Asian shares slipped on Tuesday after a plunge in U.S. manufacturing activity hit American stocks and the dollar, while the euro hovered near a six-week high on optimism over Greece's plan to buy back debt.
MSCI's broadest index of Asia-Pacific shares outside Japan <.MIAPJ0000PUS> fell 0.3 percent to 450.79, backing away from a nine-month high reached on Monday.
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Australian shares eased 0.5 percent, while Japan's benchmark Nikkei share average fell 0.2 percent, declining further from a seven-month intraday high of 9,525.82 struck on Monday.
The losses in Asian stock markets were suggestive of some caution after gains in the past few weeks, with some of the negative bias seeping over from weakness in the American economy and continued gridlock in the U.S. Congress over proposals to avert a fiscal cliff - $600 billion worth of tax increases and spending cuts that will be automatically triggered in early 2013.
"Investors are cautious about the market's sharp rise in the past few weeks, and as soon as the Nikkei hit the 9,500-mark, trading has slowed down. Investors started taking a wait-and-see mode," said Hiroichi Nishi, general manager at SMBC Nikko Securities in Tokyo.
Global share indexes had risen on Monday after manufacturing surveys showed signs of a recovery, albeit an uneven one, in China's economy and a slower contraction in Europe. But sentiment toward equities soured after data revealed U.S. manufacturing unexpectedly contracted in November to its lowest level in more than three years.
The Institute for Supply Management (ISM) said on Monday that its index of national factory activity fell to 49.5 in November, the weakest since July 2009, as companies worried about whether lawmakers in Washington could reach a budget deal in time to avert a fiscal crisis that may lead to a recession.
Heading into next week, even a hint of progress in the fiscal cliff negotiations could spawn a modest rally, said Vishnu Varathan, regional economist in Singapore for Mizuho Corporate Bank.
"Overall the euro zone noises are coming out positive and I don't see any turning around there. The only real deal-breaker, whatever will send the dollar spiking up and risk really off the table, will be if there is a complete breakdown in the Congress negotiations," he said.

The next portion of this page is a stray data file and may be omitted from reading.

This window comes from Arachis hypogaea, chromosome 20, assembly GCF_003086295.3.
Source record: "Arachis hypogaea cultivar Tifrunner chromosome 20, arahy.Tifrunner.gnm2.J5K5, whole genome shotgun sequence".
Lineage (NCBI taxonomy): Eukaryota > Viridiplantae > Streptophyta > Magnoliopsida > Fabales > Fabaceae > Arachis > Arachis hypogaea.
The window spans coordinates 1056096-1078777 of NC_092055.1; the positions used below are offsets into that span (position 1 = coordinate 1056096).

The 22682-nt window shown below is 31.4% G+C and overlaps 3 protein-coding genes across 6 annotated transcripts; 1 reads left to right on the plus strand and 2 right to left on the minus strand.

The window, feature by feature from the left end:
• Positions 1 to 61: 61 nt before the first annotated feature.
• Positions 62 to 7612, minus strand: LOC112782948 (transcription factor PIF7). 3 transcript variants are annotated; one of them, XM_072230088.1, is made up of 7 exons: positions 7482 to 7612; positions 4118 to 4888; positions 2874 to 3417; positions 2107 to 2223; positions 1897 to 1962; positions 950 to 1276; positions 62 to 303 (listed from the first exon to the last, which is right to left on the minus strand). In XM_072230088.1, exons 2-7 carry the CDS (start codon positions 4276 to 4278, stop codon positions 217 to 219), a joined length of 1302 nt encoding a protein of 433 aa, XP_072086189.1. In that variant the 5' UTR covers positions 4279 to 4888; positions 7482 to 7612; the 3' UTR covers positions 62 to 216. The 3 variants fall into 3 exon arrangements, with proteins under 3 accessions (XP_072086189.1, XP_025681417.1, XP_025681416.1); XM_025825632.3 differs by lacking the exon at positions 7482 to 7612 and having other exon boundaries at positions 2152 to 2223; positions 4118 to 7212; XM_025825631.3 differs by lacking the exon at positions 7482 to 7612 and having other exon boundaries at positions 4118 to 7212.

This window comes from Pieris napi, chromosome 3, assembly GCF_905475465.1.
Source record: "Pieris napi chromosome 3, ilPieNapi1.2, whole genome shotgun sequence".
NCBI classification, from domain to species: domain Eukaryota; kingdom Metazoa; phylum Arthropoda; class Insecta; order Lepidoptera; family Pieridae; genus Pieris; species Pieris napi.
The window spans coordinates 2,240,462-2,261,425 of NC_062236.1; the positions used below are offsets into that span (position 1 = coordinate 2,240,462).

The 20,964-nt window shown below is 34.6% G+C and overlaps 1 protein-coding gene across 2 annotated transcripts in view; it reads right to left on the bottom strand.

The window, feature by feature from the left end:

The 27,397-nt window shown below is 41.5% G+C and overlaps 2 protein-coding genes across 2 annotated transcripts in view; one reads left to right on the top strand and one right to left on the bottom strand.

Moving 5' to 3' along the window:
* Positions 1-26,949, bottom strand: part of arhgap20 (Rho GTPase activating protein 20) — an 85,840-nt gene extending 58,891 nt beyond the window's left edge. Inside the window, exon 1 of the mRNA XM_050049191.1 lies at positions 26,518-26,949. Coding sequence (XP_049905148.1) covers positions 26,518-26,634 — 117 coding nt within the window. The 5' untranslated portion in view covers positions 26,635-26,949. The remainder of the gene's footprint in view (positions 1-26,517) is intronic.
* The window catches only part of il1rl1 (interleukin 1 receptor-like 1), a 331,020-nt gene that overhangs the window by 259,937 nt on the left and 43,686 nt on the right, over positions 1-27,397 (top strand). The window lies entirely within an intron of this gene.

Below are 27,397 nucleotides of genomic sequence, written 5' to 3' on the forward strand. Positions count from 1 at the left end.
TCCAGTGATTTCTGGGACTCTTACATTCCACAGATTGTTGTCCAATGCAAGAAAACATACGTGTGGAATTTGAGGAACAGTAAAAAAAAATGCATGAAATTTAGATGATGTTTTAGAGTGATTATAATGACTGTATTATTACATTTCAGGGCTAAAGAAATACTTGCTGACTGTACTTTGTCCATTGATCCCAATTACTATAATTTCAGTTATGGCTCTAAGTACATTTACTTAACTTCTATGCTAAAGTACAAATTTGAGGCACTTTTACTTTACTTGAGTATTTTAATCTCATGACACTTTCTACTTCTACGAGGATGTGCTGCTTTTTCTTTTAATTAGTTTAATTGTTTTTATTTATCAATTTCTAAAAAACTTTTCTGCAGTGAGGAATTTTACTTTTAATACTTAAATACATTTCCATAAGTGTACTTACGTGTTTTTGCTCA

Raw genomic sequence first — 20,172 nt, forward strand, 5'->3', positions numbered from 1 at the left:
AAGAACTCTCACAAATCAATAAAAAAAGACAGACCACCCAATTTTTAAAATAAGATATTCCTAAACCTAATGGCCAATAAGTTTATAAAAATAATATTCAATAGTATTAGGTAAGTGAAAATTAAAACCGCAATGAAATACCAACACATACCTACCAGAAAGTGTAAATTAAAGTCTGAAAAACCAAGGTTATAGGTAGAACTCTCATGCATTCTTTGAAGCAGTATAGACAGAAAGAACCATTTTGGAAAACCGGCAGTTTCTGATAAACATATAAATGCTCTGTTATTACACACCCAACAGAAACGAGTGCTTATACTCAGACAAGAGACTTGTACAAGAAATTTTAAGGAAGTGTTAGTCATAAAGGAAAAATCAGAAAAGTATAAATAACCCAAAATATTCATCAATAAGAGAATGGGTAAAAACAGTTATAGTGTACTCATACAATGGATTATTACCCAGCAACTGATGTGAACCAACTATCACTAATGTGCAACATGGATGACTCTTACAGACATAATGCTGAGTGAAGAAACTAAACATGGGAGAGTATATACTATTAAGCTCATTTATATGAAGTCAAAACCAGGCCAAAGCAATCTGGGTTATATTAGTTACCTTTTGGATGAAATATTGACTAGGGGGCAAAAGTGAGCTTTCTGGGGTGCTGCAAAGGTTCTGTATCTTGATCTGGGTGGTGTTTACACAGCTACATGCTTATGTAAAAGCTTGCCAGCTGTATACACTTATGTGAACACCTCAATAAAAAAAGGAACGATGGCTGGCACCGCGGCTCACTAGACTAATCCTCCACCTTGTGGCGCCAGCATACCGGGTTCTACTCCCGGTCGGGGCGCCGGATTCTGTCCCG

"Right now there is some disappointment here and there, but overall still the consensus is that negotiations will result in some kind of acceptable compromise," Varathan said.
The Australian dollar recovered from initial weakness on Tuesday after a widely expected interest rate cut by the Reserve Bank of Australia (RBA). The rate was trimmed by 25 basis points to 3.0 percent, matching an earlier record low.
The RBA said the full impact of rate cuts in the past had yet to be felt, and that recent data confirmed the peak in resource investment was approaching.
The Aussie rose 0.3 percent on the day and last traded at $1.0445, not far from a two-month peak of $1.0491 touched last week.
The euro was flat at $1.3060, hovering near the previous day's high of $1.3076, the single currency's strongest level in about six weeks.
The euro gained as Greek bonds rallied on Monday after Athens announced better-than-expected terms for its planned debt buy-back, boosting chances it will succeed and lead to the release of fresh aid funds.
European stocks and peripheral bonds were also buoyed by news eurozone finance ministers have approved aid to Spanish banks, alleviating the tail risks of a banking crisis in Spain.
The U.S. fiscal cliff issue remained in the minds of many investors.
The White House dismissed a proposal from congressional Republicans on Monday that included tax reforms and spending cuts, saying it did not meet President Barack Obama's pledge to raise taxes on the wealthiest Americans.
The Republicans proposed overhauling the U.S. tax code to raise $800 billion in new revenue over 10 years. Obama's opening bid, outlined last Friday, seeks $1.6 trillion in new revenue by allowing the expiry of tax cuts enacted under President George W. Bush for the top two tax brackets.
(Additional reporting by Ayai Tomisawa in Tokyo and Vidya Ranganathan in Singapore; Editing by Richard Borsuk)